Monday, August 2, 2010

India begins hunt for mini drones

After launching the hunt for combat drones, the Indian armed forces are now looking to induct micro and mini UAVs (unmanned aerial vehicles) for snooping missions. Plans are even afoot to induct small UAVs which can perform "a killer role".

The IAF, for instance, has now issued an RFI (request for information) to armament companies for micro UAVs with an "operational endurance in excess of 30 minutes" but weighing less than two kg to ensure they can even be operated by a single person.

IAF wants these micro drones, with fuel or battery operated engines and latest avionics, to be capable of being "hand-launched" or with "vertical take-off and landing" capabilities. As per specifications, they should be equipped with CCD (charged-coupled device) cameras and FLIR (forward-looking infra-red) payloads.

This comes even as the 1.13-million Army is on course to induct slightly bigger mini and micro spy drones in a major way for short-range surveillance and intelligence-gathering missions as well as detection of NBC (nuclear, biological, chemical) contaminants in the battlefield.

The force wants some of these man-portable spy drones to be capable of even hitting small but high-value enemy targets with explosives in a Kamikaze fashion. This is in keeping with Army's plan to induct such UAVs in phases right down to the battalion-level by the end of the 12th Plan (2012-2017).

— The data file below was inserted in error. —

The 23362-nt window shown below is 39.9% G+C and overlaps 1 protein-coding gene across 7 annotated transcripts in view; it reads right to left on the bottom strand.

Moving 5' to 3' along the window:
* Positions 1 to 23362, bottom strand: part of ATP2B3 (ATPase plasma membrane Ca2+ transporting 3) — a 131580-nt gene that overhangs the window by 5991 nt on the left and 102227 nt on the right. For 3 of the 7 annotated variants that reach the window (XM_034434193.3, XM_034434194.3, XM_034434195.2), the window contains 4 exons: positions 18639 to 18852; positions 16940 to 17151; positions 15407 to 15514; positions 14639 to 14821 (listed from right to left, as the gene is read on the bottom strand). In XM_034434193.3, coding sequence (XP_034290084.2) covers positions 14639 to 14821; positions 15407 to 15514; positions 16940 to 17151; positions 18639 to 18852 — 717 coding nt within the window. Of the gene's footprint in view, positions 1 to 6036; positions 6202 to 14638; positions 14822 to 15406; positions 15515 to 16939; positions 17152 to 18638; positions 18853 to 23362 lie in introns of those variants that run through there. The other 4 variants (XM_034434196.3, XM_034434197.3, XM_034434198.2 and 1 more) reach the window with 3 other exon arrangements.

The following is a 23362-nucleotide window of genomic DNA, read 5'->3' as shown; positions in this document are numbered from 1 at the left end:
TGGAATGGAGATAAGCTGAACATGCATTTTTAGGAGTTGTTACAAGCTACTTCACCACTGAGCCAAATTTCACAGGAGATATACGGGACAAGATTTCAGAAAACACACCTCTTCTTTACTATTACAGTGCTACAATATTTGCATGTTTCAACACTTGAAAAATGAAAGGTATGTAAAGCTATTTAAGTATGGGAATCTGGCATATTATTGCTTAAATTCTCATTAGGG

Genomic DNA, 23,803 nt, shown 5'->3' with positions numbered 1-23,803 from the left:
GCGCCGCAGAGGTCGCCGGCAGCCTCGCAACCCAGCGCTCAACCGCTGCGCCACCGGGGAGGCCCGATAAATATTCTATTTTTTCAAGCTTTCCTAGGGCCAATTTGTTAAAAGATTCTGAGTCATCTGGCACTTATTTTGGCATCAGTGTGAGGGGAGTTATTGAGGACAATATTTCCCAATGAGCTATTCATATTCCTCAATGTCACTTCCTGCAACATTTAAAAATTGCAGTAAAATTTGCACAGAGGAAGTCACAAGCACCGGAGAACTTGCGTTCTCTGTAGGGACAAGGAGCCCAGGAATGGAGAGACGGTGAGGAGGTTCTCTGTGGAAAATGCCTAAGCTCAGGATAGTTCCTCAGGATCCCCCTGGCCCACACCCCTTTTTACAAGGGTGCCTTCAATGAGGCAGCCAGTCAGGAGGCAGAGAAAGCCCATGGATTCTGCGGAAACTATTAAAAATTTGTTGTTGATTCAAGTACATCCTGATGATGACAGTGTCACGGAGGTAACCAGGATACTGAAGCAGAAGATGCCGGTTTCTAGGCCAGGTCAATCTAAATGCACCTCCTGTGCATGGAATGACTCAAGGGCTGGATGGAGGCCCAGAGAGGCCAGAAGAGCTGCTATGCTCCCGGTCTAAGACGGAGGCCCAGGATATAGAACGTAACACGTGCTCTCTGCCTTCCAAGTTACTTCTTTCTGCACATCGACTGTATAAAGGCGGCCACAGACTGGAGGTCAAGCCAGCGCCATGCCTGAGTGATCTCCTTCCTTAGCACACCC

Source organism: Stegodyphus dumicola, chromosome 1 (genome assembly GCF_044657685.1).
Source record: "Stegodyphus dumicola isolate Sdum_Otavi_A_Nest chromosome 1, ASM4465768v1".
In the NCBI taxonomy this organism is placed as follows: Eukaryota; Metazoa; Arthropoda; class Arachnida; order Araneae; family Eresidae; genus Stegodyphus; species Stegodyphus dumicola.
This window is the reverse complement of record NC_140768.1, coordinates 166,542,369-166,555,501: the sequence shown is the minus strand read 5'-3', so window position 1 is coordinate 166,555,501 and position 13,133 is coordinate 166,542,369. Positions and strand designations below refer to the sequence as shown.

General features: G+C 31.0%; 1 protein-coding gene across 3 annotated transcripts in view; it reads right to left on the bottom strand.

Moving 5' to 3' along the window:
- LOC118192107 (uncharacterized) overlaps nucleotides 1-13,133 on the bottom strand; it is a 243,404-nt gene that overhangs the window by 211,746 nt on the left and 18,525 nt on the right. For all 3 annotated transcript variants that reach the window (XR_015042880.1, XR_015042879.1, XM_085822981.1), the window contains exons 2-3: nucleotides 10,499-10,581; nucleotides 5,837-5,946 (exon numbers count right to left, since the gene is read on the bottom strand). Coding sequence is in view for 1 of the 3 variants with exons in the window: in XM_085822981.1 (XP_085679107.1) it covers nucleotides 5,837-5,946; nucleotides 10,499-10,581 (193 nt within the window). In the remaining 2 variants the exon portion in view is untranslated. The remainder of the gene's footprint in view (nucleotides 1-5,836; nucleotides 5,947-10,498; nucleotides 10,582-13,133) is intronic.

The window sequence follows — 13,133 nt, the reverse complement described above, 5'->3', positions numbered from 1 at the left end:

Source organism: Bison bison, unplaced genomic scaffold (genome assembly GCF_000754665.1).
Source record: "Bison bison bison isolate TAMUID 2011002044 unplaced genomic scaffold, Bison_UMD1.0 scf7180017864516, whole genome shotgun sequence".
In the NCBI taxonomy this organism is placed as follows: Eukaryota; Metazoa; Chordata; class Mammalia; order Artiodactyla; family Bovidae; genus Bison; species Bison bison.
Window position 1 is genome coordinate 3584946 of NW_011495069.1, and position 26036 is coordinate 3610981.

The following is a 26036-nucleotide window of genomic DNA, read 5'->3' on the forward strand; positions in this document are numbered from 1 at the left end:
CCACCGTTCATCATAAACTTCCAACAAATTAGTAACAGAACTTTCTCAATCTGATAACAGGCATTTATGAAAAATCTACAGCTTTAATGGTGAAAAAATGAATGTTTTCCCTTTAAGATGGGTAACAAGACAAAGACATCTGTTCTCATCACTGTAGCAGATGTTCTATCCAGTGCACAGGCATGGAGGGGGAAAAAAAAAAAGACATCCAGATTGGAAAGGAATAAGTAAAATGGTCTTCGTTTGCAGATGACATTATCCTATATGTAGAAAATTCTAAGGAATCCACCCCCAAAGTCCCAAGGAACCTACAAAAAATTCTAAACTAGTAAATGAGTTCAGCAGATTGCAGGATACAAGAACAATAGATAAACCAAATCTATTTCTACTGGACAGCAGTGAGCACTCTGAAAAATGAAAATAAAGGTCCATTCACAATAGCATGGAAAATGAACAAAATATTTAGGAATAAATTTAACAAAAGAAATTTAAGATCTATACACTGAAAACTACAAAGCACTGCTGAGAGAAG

Being stealthy because of their small size, these drones will also be used to equip Army's Para (Special Forces) battalions for covert missions beyond enemy lines, counter-terrorism operations and `beyond-the-hill' surveillance.

This comes soon after IAF issued a global RFI to armament giants worldwide for procurement of combat drones or UCAVs (unmanned combat aerial vehicles), with precision weapons and satellite data links, drawing lessons from the deadly use of American `Predators' and `Reapers' against the Taliban in the Af-Pak region, as earlier reported by TOI.

Since the 1999 Kargil conflict, India has inducted over 100 Israeli UAVs and uses them in surveillance and precision-targeting roles. The armed forces also have some "killer" drones like Israeli Harpy UAVs, while more advanced ones like Harop have also being ordered. But UCAVs are a generation ahead since like fighter jets they come back to their bases to re-arm themselves with more missiles for the next mission.

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